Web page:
The smell of sizzling sausages on barbeques, the feel of summer wind through your hair, the ocean breeze in the air, the total freedom of thought and expression and procrastination. Lazing around without a thought, earning some money at a summer job, catching up on favourite shows, heading to the beach, and— hey, wasn’t yesterday course selection?
It’s easy to forget about school when you’re having fun, but like they say, “all good things must come to an end”. It seems harsh: your body has already gotten used to doing absolutely nothing, and suddenly you’re supposed to catch up with five deadlines, two payments, and ten unread emails. Your brain, which for two months held nothing but song lyrics, has to cram knowledge of the bus schedule, room numbers, and your new syllabus. It’s unfortunate that our brains don’t have a button you can press to turn on “school mode”. It takes time to adjust, time it seems we just don’t have.
Gathering the motivation to get prepared is the hardest part. How can I go shopping when the new episode of Dragon Ball Super was just released, or when my friends made a spontaneous plan for the park?
There is no secret to finding the motivation for school. Realistically, the more you do, the more confident you feel about university. Even buying a pack of pens makes you feel one step closer to rocking the first day of school. The other day at Walmart, on a whim, I purchased a backpack that was on for a good price. When I got home, I found myself thinking about how it would feel as I walked through the halls, how it would look filled with textbooks, what I would decorate it with. It was small and cost me less than 20 bucks, but it was enough to get me excited for a new school year. You may have purchased a pack of gel pens, or a new water bottle, or maybe even a cool-looking eraser that has done the same for you.
Once you get past school preparation, though, things get a little more complicated. What if you can’t make any friends? What if your teachers are boring? What if you show up late to your first class? Worries begin to plague your mind and keep you awake at night, only adding to the stress already burdening you. You join every social media account, are on three different UTM groups on Facebook, and have a hundred people added on Whatsapp, but still feel overwhelmingly lonely. It seems this bundle of pre-university nerves just won’t go away.
However, there’s hope! There are plenty of things you can do to de-stress, relax, and get in the right mindset for university.
1.Know that everyone is in the same boat: it’s hard to make friends sometimes if you believe that everyone has already created a friend group. I originally struggled with the simple act of saying hello to a group of people, feeling like I was interrupting their “important friend time”. I always thought that I was the only one feeling lost. When you realize that everyone is feeling just as nervous and lonely and unprepared as you, and longs to make friends like you, then it’s easier to connect with others. While I haven’t shaken off these pre-conceived notions just yet, these new perspectives are beginning to make it easier to say hello, and I definitely notice a difference when I approach others.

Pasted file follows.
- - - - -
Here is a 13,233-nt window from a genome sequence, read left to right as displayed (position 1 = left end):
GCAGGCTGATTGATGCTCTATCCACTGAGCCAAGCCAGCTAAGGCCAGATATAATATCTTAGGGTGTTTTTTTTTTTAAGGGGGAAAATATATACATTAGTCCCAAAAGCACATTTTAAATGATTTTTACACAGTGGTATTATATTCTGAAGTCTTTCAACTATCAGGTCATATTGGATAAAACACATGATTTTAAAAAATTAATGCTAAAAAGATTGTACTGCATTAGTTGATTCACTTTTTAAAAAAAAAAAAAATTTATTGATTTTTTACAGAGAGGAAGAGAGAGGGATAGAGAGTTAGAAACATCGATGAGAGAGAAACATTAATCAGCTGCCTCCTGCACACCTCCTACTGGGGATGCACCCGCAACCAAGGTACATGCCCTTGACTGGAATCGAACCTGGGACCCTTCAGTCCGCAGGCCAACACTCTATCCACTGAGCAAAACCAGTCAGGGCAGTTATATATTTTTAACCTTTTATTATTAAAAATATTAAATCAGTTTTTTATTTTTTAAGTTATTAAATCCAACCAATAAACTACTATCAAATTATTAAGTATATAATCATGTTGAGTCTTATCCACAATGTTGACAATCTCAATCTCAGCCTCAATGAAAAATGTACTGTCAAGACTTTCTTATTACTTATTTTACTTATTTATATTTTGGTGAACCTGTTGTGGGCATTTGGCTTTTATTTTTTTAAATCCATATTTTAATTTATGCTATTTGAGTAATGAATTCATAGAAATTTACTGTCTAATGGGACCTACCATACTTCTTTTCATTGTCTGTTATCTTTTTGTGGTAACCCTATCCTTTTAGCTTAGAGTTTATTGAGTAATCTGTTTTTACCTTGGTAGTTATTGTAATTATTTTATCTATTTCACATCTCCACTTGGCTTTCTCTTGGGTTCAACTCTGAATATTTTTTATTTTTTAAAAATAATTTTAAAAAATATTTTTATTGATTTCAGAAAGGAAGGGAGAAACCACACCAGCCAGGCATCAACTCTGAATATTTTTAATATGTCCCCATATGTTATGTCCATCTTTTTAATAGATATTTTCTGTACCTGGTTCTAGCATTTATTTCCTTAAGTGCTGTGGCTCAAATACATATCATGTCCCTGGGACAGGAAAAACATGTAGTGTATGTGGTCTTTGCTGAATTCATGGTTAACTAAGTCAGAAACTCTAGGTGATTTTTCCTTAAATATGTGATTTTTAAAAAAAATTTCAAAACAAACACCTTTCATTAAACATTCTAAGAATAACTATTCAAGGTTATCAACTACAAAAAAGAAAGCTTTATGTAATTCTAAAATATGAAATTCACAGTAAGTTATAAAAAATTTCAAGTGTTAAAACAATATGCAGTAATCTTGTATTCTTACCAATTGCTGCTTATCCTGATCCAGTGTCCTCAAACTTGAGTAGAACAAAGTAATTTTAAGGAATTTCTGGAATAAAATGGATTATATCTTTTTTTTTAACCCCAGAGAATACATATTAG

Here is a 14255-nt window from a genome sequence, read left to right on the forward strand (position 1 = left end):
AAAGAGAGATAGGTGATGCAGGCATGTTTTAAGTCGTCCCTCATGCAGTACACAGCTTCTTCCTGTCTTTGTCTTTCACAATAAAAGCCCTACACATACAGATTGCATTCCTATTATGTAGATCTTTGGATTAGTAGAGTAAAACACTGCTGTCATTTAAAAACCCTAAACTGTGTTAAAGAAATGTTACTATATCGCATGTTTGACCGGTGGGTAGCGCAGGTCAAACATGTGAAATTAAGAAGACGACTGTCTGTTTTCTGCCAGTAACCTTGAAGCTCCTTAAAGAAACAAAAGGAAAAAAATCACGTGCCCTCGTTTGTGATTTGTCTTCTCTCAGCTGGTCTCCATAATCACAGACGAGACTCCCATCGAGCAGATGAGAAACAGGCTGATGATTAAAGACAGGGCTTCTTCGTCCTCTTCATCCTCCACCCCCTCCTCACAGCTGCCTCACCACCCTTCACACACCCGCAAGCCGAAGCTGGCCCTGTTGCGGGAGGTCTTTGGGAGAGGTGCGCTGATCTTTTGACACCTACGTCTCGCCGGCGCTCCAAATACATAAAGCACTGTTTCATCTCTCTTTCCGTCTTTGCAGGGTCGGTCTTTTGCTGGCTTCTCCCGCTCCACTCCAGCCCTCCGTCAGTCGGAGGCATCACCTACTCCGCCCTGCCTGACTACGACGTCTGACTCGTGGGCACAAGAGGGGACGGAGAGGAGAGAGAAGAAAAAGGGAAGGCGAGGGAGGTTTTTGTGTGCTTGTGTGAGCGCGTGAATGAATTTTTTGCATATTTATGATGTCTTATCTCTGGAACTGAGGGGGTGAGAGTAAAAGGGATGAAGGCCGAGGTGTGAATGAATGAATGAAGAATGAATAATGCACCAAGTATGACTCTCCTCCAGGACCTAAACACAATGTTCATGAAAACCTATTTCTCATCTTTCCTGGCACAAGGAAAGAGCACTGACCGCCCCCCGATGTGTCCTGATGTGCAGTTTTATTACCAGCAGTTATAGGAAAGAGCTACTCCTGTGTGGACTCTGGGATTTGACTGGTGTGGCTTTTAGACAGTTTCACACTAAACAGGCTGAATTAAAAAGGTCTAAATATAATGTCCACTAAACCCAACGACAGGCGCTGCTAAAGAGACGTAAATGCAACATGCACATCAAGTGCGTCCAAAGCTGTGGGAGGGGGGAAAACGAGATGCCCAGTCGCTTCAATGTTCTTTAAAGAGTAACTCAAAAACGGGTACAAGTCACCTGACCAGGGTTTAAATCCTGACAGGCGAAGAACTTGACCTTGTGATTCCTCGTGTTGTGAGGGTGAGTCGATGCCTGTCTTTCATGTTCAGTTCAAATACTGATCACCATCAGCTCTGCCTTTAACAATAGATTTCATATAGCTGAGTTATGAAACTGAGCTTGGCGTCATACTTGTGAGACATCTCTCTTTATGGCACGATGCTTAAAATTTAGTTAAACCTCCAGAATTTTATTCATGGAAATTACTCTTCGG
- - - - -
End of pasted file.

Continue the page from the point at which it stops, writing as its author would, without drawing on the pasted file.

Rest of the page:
2. Stay informed: keep up with the emails and stay on Facebook to catch up with any events, information, and conversation. I felt incredibly lost before I discovered these groups, having the creeping feeling that there was important information out there that I was missing. Joining a Facebook page made me feel more grounded and gave me the opportunity to meet wonderful fellow first-years. While I personally found it difficult to keep up with multiple social platforms, the amount of information I received is priceless! When you’re well informed, you feel a lot more confident and prepared, and can register earlier for events.
3. Find time for yourself: self-health is important. I always find it hard to take care of myself when I have lots to do because I get very lost in my work, and I know many students also struggle with this. By the end of a massive pre-university review session, my muscles are stiff, my head is pounding, my stomach is grumbling, and nothing feels done. Just by trial and error, I’ve found that having a cup of tea, reading a book, taking a mental break, and writing in a journal are some things that will help calm my nerves, but everyone has different strategies. It also helps reduce the tension we tend to feel in the first month of school. While a bit of adrenaline is okay, being too stiff will lower your performance and make you lose confidence.
Remember: every first year student is struggling with something, whether it be grades or family or money or anything in between. We are all bonded together in our struggles, but also in our victories. Most importantly, through all of the nerves and stress, there’s certainly a sliver of excitement bubbling through the minds of every freshman. Focus on that sliver and you’ll find yourself skipping through the halls in no time!